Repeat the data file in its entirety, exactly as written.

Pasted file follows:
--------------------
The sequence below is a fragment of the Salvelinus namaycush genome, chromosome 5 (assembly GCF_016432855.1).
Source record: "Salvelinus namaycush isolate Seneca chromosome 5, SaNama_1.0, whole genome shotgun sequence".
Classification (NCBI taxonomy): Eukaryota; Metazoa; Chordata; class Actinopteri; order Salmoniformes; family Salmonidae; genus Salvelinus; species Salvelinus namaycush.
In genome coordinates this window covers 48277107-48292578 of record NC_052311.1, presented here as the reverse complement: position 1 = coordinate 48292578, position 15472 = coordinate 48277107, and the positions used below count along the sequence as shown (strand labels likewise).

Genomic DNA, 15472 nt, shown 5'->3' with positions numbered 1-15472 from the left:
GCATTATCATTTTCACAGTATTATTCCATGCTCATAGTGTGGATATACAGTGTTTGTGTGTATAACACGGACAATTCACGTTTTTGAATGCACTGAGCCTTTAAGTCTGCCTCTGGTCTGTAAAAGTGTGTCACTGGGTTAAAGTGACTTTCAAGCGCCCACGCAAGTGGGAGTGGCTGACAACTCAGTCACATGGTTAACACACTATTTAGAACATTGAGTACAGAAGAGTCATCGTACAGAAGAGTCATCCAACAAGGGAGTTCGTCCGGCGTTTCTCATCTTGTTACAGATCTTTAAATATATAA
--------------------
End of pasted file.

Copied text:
The sequence below is a fragment of the Salvelinus namaycush genome, chromosome 5 (assembly GCF_016432855.1).
Source record: "Salvelinus namaycush isolate Seneca chromosome 5, SaNama_1.0, whole genome shotgun sequence".
Classification (NCBI taxonomy): Eukaryota; Metazoa; Chordata; class Actinopteri; order Salmoniformes; family Salmonidae; genus Salvelinus; species Salvelinus namaycush.
In genome coordinates this window covers 48277107-48292578 of record NC_052311.1, presented here as the reverse complement: position 1 = coordinate 48292578, position 15472 = coordinate 48277107, and the positions used below count along the sequence as shown (strand labels likewise).

Genomic DNA, 15472 nt, shown 5'->3' with positions numbered 1-15472 from the left:
GCATTATCATTTTCACAGTATTATTCCATGCTCATAGTGTGGATATACAGTGTTTGTGTGTATAACACGGACAATTCACGTTTTTGAATGCACTGAGCCTTTAAGTCTGCCTCTGGTCTGTAAAAGTGTGTCACTGGGTTAAAGTGACTTTCAAGCGCCCACGCAAGTGGGAGTGGCTGACAACTCAGTCACATGGTTAACACACTATTTAGAACATTGAGTACAGAAGAGTCATCGTACAGAAGAGTCATCCAACAAGGGAGTTCGTCCGGCGTTTCTCATCTTGTTACAGATCTTTAAATATATAA